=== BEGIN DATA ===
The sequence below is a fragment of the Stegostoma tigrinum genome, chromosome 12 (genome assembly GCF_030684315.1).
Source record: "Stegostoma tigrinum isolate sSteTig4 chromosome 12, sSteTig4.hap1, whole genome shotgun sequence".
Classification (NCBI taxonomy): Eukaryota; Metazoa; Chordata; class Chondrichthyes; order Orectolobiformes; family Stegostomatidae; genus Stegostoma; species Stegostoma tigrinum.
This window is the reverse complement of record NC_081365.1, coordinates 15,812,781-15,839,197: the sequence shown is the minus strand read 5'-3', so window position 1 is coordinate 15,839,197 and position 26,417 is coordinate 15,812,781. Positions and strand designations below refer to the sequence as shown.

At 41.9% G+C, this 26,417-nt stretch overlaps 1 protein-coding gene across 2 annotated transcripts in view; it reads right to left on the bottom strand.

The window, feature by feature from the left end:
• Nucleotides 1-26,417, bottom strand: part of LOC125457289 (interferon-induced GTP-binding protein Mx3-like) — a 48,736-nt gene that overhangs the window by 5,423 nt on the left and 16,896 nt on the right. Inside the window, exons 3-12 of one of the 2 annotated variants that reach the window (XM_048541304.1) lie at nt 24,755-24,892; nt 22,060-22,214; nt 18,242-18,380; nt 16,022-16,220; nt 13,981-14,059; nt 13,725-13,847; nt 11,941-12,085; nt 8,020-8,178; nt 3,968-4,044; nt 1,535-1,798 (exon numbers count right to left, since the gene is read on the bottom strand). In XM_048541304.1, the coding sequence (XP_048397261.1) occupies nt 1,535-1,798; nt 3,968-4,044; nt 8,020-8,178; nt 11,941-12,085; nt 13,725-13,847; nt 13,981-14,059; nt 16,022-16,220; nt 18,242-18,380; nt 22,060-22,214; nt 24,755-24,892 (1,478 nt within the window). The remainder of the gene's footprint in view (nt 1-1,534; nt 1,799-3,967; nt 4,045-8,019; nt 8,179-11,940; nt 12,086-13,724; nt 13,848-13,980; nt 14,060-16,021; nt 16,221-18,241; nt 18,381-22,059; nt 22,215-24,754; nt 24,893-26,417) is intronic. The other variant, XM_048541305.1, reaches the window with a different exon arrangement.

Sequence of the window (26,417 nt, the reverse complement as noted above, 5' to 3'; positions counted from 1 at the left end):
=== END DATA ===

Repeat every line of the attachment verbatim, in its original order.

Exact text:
The sequence below is a fragment of the Stegostoma tigrinum genome, chromosome 12 (genome assembly GCF_030684315.1).
Source record: "Stegostoma tigrinum isolate sSteTig4 chromosome 12, sSteTig4.hap1, whole genome shotgun sequence".
Classification (NCBI taxonomy): Eukaryota; Metazoa; Chordata; class Chondrichthyes; order Orectolobiformes; family Stegostomatidae; genus Stegostoma; species Stegostoma tigrinum.
This window is the reverse complement of record NC_081365.1, coordinates 15,812,781-15,839,197: the sequence shown is the minus strand read 5'-3', so window position 1 is coordinate 15,839,197 and position 26,417 is coordinate 15,812,781. Positions and strand designations below refer to the sequence as shown.

At 41.9% G+C, this 26,417-nt stretch overlaps 1 protein-coding gene across 2 annotated transcripts in view; it reads right to left on the bottom strand.

The window, feature by feature from the left end:
• Nucleotides 1-26,417, bottom strand: part of LOC125457289 (interferon-induced GTP-binding protein Mx3-like) — a 48,736-nt gene that overhangs the window by 5,423 nt on the left and 16,896 nt on the right. Inside the window, exons 3-12 of one of the 2 annotated variants that reach the window (XM_048541304.1) lie at nt 24,755-24,892; nt 22,060-22,214; nt 18,242-18,380; nt 16,022-16,220; nt 13,981-14,059; nt 13,725-13,847; nt 11,941-12,085; nt 8,020-8,178; nt 3,968-4,044; nt 1,535-1,798 (exon numbers count right to left, since the gene is read on the bottom strand). In XM_048541304.1, the coding sequence (XP_048397261.1) occupies nt 1,535-1,798; nt 3,968-4,044; nt 8,020-8,178; nt 11,941-12,085; nt 13,725-13,847; nt 13,981-14,059; nt 16,022-16,220; nt 18,242-18,380; nt 22,060-22,214; nt 24,755-24,892 (1,478 nt within the window). The remainder of the gene's footprint in view (nt 1-1,534; nt 1,799-3,967; nt 4,045-8,019; nt 8,179-11,940; nt 12,086-13,724; nt 13,848-13,980; nt 14,060-16,021; nt 16,221-18,241; nt 18,381-22,059; nt 22,215-24,754; nt 24,893-26,417) is intronic. The other variant, XM_048541305.1, reaches the window with a different exon arrangement.

Sequence of the window (26,417 nt, the reverse complement as noted above, 5' to 3'; positions counted from 1 at the left end):